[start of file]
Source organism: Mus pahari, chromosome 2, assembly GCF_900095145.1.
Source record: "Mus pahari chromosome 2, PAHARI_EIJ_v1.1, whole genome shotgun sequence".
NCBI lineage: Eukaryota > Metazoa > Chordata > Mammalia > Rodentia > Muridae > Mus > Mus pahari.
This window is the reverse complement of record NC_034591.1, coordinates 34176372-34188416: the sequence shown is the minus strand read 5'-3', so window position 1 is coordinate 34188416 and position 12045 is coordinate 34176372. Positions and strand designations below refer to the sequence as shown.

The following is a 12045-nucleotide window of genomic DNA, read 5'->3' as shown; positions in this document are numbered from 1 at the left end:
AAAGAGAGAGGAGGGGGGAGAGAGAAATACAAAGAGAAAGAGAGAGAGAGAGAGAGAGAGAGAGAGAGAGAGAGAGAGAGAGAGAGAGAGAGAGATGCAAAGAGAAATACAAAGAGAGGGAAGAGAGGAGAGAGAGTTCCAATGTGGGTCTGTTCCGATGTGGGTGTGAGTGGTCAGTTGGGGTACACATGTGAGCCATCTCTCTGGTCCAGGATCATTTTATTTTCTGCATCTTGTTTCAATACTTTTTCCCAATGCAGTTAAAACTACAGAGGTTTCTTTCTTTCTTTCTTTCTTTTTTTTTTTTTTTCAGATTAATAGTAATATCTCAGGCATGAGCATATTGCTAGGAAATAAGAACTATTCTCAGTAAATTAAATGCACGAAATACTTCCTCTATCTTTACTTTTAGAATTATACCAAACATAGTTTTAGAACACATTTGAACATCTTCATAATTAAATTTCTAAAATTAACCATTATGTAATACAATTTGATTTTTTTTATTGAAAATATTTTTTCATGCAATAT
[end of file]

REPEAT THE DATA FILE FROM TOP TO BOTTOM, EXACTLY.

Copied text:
Source organism: Mus pahari, chromosome 2, assembly GCF_900095145.1.
Source record: "Mus pahari chromosome 2, PAHARI_EIJ_v1.1, whole genome shotgun sequence".
NCBI lineage: Eukaryota > Metazoa > Chordata > Mammalia > Rodentia > Muridae > Mus > Mus pahari.
This window is the reverse complement of record NC_034591.1, coordinates 34176372-34188416: the sequence shown is the minus strand read 5'-3', so window position 1 is coordinate 34188416 and position 12045 is coordinate 34176372. Positions and strand designations below refer to the sequence as shown.

The following is a 12045-nucleotide window of genomic DNA, read 5'->3' as shown; positions in this document are numbered from 1 at the left end:
AAAGAGAGAGGAGGGGGGAGAGAGAAATACAAAGAGAAAGAGAGAGAGAGAGAGAGAGAGAGAGAGAGAGAGAGAGAGAGAGAGAGAGAGAGAGATGCAAAGAGAAATACAAAGAGAGGGAAGAGAGGAGAGAGAGTTCCAATGTGGGTCTGTTCCGATGTGGGTGTGAGTGGTCAGTTGGGGTACACATGTGAGCCATCTCTCTGGTCCAGGATCATTTTATTTTCTGCATCTTGTTTCAATACTTTTTCCCAATGCAGTTAAAACTACAGAGGTTTCTTTCTTTCTTTCTTTCTTTTTTTTTTTTTTTCAGATTAATAGTAATATCTCAGGCATGAGCATATTGCTAGGAAATAAGAACTATTCTCAGTAAATTAAATGCACGAAATACTTCCTCTATCTTTACTTTTAGAATTATACCAAACATAGTTTTAGAACACATTTGAACATCTTCATAATTAAATTTCTAAAATTAACCATTATGTAATACAATTTGATTTTTTTTATTGAAAATATTTTTTCATGCAATAT